My Inc’read’ able India journey project was on a 20-month pause. Overtaken by the guilt of inaction, I desired to restart this project with a bang. In an instance, I knew of one state that would fit the bill. It had to be Gujarat, a politically charged state, nestled in the western corner of India.
I had a personal motive as well; Gujarat is unique because my ancestry goes all the way back to the southern region of the state, Saurashtra. Also, one of my best childhood memories is growing up with my Gujarati friend. After a long cricket session, my friend and I would sit down and share a meal from the same plate – which was a custom his family followed.
Gujarat’s history goes way back up to the stone age. From then on, Gujarat’s prominence multiplied in manifolds, especially in education and trade. Naturally, this attracted many rulers, and with that came invasions as well.
Gujarat has been the starting point for many famous personalities: Dhirubhai Ambani, Jamsetji Tata, Mohandas Karamchand Gandhi, Vikram Sarabhai, Feroz Gandhi, Mohammed Ali Jinnah, Azim Premji, and even the current Prime Minister of India, Narendra Modi. Despite all these laurels, I could not overlook the elephant in the room. The 2002 Hindu Muslim clash that left a permanent scare in India’s history.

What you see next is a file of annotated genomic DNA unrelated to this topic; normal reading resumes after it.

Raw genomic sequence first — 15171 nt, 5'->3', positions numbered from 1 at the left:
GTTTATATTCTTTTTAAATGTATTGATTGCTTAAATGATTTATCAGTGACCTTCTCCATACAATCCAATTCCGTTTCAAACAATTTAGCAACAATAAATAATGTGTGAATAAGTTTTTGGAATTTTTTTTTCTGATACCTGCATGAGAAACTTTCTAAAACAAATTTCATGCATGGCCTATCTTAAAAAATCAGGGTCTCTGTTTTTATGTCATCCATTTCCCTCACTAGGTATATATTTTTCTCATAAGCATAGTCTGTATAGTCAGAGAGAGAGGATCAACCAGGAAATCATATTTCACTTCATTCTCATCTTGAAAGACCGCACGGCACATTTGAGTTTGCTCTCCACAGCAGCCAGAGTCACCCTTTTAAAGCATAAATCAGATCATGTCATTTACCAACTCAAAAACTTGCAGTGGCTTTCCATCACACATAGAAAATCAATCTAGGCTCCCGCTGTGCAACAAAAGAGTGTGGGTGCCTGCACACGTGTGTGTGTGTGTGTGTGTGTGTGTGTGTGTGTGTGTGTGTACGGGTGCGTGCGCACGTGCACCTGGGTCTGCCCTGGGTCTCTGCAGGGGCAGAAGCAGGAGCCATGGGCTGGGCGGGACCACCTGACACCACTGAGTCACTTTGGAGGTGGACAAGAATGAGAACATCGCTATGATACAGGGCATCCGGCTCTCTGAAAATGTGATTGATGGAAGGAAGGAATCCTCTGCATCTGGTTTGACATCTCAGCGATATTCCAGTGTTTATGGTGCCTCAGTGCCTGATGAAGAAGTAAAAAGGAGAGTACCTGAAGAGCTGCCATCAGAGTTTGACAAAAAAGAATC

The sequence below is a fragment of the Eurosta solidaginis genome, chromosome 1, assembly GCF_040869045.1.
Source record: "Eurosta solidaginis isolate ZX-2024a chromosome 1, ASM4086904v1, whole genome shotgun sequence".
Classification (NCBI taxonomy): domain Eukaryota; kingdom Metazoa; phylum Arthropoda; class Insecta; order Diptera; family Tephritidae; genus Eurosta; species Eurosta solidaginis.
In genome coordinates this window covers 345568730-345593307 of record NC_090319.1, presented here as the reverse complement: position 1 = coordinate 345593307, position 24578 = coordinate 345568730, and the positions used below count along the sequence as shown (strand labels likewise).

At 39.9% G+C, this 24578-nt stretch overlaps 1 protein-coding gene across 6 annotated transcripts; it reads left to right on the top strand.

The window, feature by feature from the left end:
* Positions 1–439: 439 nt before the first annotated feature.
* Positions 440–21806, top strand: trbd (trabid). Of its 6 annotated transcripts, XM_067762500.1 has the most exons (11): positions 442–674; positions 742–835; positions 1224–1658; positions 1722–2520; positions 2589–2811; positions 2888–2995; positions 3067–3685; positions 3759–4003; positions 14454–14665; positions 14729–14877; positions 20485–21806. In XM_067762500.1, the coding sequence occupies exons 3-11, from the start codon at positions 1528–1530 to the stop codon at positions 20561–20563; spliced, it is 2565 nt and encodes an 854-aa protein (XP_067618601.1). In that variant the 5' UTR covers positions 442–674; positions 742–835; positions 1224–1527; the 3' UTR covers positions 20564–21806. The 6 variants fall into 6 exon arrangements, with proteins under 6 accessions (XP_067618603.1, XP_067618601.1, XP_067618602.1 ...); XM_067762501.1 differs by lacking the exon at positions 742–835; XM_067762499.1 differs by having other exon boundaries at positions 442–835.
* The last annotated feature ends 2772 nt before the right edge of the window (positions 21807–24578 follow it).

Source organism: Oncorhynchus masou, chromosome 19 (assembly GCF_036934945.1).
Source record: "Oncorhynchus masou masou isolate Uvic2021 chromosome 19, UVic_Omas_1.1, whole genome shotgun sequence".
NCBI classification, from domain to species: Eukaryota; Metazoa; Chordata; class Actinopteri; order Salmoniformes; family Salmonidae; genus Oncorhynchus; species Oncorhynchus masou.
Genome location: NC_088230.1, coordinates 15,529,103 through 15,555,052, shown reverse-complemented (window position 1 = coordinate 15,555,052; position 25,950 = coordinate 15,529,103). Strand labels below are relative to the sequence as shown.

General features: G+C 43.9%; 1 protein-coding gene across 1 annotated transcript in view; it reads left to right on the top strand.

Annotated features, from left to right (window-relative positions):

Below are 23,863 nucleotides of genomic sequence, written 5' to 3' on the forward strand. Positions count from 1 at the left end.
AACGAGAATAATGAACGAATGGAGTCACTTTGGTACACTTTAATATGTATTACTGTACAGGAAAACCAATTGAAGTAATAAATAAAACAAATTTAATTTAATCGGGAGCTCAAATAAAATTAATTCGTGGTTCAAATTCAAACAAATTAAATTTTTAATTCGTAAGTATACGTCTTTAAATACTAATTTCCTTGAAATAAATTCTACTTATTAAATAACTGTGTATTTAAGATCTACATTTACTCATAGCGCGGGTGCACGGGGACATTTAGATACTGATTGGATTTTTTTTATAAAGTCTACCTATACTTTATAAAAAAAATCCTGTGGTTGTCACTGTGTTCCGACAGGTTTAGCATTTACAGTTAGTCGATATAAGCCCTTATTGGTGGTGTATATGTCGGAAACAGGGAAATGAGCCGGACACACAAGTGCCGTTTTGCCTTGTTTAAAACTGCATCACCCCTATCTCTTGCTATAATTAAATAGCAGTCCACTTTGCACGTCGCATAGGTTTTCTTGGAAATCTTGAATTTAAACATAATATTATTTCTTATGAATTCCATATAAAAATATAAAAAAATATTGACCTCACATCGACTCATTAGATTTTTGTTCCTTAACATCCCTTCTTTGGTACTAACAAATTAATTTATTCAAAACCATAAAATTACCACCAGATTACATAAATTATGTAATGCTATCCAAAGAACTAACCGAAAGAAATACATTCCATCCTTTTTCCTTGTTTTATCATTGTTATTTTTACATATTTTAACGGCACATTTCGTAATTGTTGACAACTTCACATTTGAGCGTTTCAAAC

The elephant in the room
Perhaps more significant harm came from the political repercussions. And that is what this book is all about. A thrilling recounter by an undercover journalist, digging up to uncover the truth behind the various disreputable actions from the public servants.
With political and religious pressure mounting of the politicians back, the final straw that broke their legitimacy was 4 fake police encounters. Instructions were given to specifically target petty Muslim criminals and encounter them. Police officers who voiced out against these politicians were replaced with those who would oblige with the commands. The people in power were not only smart to instate people who would listen to them but were also deceitful in hiding their tracks. They adopted the “use and throw policy” – use people for your benefit and throw them away when things get ruff.
A lot more was done – too much for the taking.
All actions were directed to further stir the Hindu majority mob. Leaders who are meant to stop endless finger-pointing ended up further advancing misguided motives since 2002.
The book showcases various conversations the author had with the primary people involved. Nevertheless, after reading about the different perspectives, it was hard for me to answer the question, “What would I have done if I were in their place?”. Well, even the police are people, and as people, they are not shielded against fear and blackmail.
And my MAK Tip
Despite the helpless state of the victims of the use and throw policy, inaction proved expensive. Despite the fantastic history and laurels of Gujarat, the direction in which it is heading questionable.
This only showcases the fact that power and silence – both are dangerous when used at the wrong time.